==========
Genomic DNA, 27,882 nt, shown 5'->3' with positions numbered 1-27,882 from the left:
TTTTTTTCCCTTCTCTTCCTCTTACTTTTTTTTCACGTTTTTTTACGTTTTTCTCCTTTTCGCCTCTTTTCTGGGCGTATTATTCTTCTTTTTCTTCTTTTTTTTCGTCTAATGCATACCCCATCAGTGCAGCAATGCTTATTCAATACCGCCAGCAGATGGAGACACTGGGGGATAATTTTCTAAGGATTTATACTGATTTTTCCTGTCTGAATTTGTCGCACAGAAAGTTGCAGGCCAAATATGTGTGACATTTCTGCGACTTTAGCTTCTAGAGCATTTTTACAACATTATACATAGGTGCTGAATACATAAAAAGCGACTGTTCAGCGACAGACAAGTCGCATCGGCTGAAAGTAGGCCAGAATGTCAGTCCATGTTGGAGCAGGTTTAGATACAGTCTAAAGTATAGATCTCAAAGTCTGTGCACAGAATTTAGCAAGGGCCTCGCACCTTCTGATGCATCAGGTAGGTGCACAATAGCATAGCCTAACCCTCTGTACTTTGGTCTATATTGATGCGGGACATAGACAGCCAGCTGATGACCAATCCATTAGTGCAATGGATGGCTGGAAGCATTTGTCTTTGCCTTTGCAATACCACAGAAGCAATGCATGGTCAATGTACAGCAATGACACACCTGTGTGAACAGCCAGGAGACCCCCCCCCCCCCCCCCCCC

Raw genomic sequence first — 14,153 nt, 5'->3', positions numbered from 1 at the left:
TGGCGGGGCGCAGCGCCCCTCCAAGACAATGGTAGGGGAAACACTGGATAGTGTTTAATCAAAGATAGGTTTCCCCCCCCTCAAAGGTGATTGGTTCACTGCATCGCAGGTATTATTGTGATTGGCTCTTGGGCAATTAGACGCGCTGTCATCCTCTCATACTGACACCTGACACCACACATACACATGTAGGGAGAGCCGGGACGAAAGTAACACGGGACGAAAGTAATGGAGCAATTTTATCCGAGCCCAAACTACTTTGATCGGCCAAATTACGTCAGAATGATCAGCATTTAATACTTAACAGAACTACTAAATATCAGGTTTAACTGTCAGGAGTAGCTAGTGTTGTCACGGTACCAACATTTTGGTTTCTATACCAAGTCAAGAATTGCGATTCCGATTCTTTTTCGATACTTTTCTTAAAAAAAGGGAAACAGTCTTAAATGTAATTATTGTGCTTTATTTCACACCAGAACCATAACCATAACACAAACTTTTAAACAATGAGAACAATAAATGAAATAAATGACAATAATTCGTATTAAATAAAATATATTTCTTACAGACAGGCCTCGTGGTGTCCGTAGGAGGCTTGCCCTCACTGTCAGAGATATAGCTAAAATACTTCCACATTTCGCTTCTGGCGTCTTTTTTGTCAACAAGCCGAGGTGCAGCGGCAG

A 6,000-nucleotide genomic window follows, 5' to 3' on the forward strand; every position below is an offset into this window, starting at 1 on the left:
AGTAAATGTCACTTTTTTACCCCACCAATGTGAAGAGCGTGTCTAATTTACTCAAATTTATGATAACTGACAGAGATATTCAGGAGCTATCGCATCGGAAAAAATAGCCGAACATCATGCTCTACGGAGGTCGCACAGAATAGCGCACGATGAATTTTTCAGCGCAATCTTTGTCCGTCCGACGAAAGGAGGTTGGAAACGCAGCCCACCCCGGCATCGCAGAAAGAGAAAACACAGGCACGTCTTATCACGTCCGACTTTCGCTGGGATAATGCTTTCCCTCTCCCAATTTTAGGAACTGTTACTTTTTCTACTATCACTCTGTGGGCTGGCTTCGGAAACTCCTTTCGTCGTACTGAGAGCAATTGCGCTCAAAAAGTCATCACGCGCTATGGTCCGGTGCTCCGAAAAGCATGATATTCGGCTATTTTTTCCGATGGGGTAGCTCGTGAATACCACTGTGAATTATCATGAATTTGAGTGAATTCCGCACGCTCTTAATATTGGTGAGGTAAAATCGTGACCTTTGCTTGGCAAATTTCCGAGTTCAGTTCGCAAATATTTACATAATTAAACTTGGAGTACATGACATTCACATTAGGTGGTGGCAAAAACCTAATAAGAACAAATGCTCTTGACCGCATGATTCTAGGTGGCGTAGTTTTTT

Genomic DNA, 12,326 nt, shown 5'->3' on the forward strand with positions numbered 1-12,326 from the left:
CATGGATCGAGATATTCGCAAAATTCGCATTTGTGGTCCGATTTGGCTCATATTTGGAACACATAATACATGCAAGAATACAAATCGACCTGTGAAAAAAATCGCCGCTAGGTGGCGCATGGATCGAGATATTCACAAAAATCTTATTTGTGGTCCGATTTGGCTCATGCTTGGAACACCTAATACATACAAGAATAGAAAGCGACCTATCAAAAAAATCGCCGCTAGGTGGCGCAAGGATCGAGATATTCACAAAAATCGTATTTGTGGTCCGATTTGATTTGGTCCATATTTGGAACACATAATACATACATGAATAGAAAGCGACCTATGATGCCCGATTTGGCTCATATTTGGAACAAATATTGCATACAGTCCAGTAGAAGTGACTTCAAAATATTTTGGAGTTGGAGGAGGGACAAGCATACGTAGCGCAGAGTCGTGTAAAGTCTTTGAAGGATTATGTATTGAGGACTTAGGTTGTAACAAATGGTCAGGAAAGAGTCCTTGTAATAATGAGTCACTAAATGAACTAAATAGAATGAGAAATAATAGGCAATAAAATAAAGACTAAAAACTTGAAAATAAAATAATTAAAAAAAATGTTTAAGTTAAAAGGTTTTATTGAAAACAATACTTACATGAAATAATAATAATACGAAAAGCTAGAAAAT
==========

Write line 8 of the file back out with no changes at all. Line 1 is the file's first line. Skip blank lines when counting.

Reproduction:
CATGGATCGAGATATTCGCAAAATTCGCATTTGTGGTCCGATTTGGCTCATATTTGGAACACATAATACATGCAAGAATACAAATCGACCTGTGAAAAAAATCGCCGCTAGGTGGCGCATGGATCGAGATATTCACAAAAATCTTATTTGTGGTCCGATTTGGCTCATGCTTGGAACACCTAATACATACAAGAATAGAAAGCGACCTATCAAAAAAATCGCCGCTAGGTGGCGCAAGGATCGAGATATTCACAAAAATCGTATTTGTGGTCCGATTTGATTTGGTCCATATTTGGAACACATAATACATACATGAATAGAAAGCGACCTATGATGCCCGATTTGGCTCATATTTGGAACAAATATTGCATACAGTCCAGTAGAAGTGACTTCAAAATATTTTGGAGTTGGAGGAGGGACAAGCATACGTAGCGCAGAGTCGTGTAAAGTCTTTGAAGGATTATGTATTGAGGACTTAGGTTGTAACAAATGGTCAGGAAAGAGTCCTTGTAATAATGAGTCACTAAATGAACTAAATAGAATGAGAAATAATAGGCAATAAAATAAAGACTAAAAACTTGAAAATAAAATAATTAAAAAAAATGTTTAAGTTAAAAGGTTTTATTGAAAACAATACTTACATGAAATAATAATAATACGAAAAGCTAGAAAAT